Millay portrayed the stages of a woman’s life with sensitivity and insight. In early lyrics such as “Travel,” which was published in 1921 when she was 29, she speaks in the voice of an adolescent girl living in the country. Like Millay, who grew up in Camden, Maine, the girl is surrounded by friends but longs for a life of love and adventure far from home.
-Holly Peppe, Literary Executor
The railroad track is miles away,
And the day is loud with voices speaking,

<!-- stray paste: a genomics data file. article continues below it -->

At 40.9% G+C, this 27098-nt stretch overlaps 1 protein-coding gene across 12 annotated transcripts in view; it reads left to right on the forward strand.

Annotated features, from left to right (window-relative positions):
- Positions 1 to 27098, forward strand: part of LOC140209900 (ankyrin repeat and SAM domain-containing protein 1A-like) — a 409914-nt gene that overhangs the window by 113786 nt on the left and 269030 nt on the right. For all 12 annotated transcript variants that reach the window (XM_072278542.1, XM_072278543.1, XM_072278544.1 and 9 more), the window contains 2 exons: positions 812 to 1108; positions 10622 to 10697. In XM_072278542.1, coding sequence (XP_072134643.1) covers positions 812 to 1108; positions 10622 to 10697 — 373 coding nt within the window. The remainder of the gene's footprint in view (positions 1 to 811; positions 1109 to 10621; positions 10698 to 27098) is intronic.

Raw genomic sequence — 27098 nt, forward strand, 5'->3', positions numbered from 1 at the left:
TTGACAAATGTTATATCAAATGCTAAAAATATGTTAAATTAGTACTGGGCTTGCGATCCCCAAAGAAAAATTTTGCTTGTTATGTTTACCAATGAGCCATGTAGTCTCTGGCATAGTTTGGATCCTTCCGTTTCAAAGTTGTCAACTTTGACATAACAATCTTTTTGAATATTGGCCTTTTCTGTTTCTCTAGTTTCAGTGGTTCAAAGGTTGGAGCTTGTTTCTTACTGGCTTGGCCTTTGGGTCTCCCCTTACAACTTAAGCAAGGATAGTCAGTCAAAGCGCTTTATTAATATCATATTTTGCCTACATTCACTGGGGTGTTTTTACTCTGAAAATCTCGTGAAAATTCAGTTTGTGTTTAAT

Yet there isn't a train goes by all day
But I hear its whistle shrieking.
All night there isn't a train goes by,
Though the night is still for sleep and dreaming,
But I see its cinders red on the sky,
And hear its engine steaming.
My heart is warm with friends I make,
And better friends I'll not be knowing;
Yet there isn't a train I wouldn't take,
No matter where it's going.
The Society's mission is to illuminate the life and writings of Edna St. Vincent Millay and to preserve and interpret the character of Steepletop, her home and gardens, places where nature inspires the creative spirit.